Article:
I asked Holly a few questions, and you'll see those down below with the photos. The questions don't match the photos, but it's a good spot to put them. What? This is the Tiki Hut, LOL!

My final choice of what to prepare came down to a yummy favorite - a Southwestern chicken dish called Santa Fe Chicken with Rice and Beans - and one of my all-time Italian favorites called Spaghetti alla Checca.

Spaghetti won because this dish is pretty, and it's sooooooo easy to make. Even if you don't like to cook, you can make this dish in 30 minutes or so, and your family and/or guests will think you've been hiding your foodie obsession. It's instant gourmet with no fuss, no muss.

Why?

Because alla checca is a raw sauce using fresh, uncooked ingredients.

This is a perfect dish to make on hot summer nights, but it's also wonderful in cooler times of the year to bring back the fresh summer tastes we all love. Plus there's a surprise in the preparation that will make you smile :)

So moving along, here's the recipe:
  • 1 lb. spaghetti
  • 4-5 ripe tomatoes, diced
  • 8 oz. whole-milk mozzarella, small diced
  • 2 tablespoons chopped fresh basil
  • 2 teaspoons chopped fresh oregano
  • 1 teaspoon chopped fresh thyme
  • salt and pepper to taste
  • 1/2 cup extra virgin olive oil
Cook pasta according to package directions. Meanwhile, combine tomatoes, mozzarella, and herbs in a large bowl. Season with salt and pepper. Heat oil in a sautepan until smoking hot. Immediately pour over the tomato mixture. When pasta is done, drain and add to the tomato mixture. Toss until well coated. Cover the bowl and let stand 2 minutes.

See? I wasn't kidding when I said EASY!

I halved the recipe because only Live-In Handyman and I were eating. And I used grape tomatoes cut in two instead of chopping larger ones. This is all you need.

Me: How long did it take you to compile the recipes and dinner combinations for 365 NIGHTS?

Holly: I would love to say just 365 days, but it's more like two years. Many of the recipes were already in my files, but others had to be adapted and tested.




If you think my oregano and thyme looked a little wicked, it's because they were already drying in the pots. But the fresh flavor was still there. Here is everything in the bowl. Looks like the Italian flag!

Me: What's your favorite thing to prepare for dinner, and is the recipe included in this book?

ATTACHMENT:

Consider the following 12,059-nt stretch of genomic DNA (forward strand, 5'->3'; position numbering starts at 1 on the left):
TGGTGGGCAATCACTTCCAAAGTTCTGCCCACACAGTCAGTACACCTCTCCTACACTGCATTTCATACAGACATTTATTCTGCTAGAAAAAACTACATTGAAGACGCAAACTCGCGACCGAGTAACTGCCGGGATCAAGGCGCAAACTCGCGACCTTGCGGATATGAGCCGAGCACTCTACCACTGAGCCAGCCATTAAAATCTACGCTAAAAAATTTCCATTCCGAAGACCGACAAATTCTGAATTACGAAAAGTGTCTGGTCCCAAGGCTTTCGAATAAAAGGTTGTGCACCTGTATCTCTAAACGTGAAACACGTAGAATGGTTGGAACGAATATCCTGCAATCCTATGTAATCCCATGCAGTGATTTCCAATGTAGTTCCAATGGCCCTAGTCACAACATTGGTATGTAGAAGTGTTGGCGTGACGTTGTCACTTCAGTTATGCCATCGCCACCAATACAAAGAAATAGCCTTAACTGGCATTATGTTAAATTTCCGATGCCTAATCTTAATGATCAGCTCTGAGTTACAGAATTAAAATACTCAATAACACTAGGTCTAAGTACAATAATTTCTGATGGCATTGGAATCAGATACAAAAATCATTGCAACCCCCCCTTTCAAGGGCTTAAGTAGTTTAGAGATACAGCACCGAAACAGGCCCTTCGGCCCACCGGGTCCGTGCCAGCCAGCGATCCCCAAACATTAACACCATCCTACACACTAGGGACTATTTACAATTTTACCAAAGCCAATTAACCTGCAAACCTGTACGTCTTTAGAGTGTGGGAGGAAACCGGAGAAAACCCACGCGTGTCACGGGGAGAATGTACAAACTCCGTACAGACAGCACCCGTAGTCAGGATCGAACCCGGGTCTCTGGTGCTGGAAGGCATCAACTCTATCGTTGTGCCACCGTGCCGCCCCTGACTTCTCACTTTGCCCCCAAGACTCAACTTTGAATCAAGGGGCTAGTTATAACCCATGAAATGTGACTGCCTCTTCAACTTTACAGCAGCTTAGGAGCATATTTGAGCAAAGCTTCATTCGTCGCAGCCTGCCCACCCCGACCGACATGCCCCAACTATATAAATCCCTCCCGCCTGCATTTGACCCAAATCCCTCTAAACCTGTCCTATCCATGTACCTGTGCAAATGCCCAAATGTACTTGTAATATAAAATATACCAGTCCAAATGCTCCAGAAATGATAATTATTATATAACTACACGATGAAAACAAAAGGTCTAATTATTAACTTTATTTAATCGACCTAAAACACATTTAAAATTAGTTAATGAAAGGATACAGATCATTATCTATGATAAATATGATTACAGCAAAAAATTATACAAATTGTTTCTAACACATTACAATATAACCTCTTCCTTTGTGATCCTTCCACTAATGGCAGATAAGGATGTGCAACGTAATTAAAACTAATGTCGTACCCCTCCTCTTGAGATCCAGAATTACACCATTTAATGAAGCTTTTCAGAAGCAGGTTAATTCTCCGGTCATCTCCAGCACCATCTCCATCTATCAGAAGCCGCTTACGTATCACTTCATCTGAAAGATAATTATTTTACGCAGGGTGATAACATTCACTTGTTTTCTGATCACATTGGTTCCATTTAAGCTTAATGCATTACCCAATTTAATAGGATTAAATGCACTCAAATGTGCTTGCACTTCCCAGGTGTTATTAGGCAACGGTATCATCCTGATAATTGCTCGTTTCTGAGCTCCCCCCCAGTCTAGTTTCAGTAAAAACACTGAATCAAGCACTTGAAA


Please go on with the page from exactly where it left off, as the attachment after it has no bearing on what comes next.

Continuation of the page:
Holly: This tends to be seasonal. In the fall, I love to make soups and stews. My favorite is Minestrone Soup. It goes together so quick and eating it give me a nice energy boost. It is in the book.


Another thing about alla Checca is you can add your favorites like green onions, garlic, black or green olives. You can also add grilled chicken or sliced Italian sausage. Or whatever you wish. And you it with other forms of pasta such as farfalle or penne, etc. But here's how it looks served in bowls after following Holly's recipe. See how pretty!

Me: How did you learn to cook?

Holly: Trial and error. Lots of both.

Thank you, Holly, for such a great cookbook!


One commenter on this post will win a free digital copy of this cookbook. To enter, just leave a comment. If you want to leave a comment but don't want to enter, add "I hate food" to your comment. The winner will be announced on October 31st on Holly's blog.

365 Nights: Menus & Recipes for Every Night of the Year
You can put something different on your dinner table each night for an entire year! The meals in this book are easy to prepare, and they are balanced to provide a variety of taste sensations, ingredients, and nutrients. The flavors will appeal to your family and to dinner guests of all ages.
Cost: $19.95 print | $3.99 ebook

If you buy the print version of the book from Amazon, you get the digital version free.

Where to get it:
Amazon (print) [http://www.amazon.com/365-Nights-Menus-Recipes-Every/dp/1479103926/]
Kindle [http://www.amazon.com/dp/B009K7W5W0/]
Smashwords [https://www.smashwords.com/books/view/295730]
ibooks [https://itunes.apple.com/us/book/365-nights-menus-recipes-for/id661949989?mt=11]
Barnes & Nobles [http://www.barnesandnoble.com/w/365-nights-holly-sinclair/1114863722?ean=2940044378773]


Holly Sinclair, who goes by Southpaw on the Interwebs, finds cooking cathartic. The recipes she's created and collected grew into cookbooks. Holly's trying her hand at fiction and food seems to creep into most of her books.
Holly Sinclair Cookbooks, the website [http://www.iamhrsinclair.com/cookbooks/]
HR Sinclair, the blog [http://www.iamhrsinclair.com/]

Join Holly on the rest of her Blog Tour [http://www.iamhrsinclair.com/cookbooks/foodie-blog-tour-2014/], each stop features a different cookbook and a chance for a free ebook!

You can join in the fun by signing up for the End of Tour Foodie Blog Hop!
Talk about a fond food memory, describe your disasters in the kitchen, post your favorite recipe or pictures of food, or do anything food related. Sign up here. [http://www.iamhrsinclair.com/cookbooks/foodie-blog-tour-2014/]



This is the last week to push the big WIN button at the top of my right sidebar for a chance to win Susan Swiderski's two books:
HOT FLASHES AND COLD LEMONADE and OLD BROADS WAXING POETIC. 
They will make fantastic Christmas gifts for readers on your list!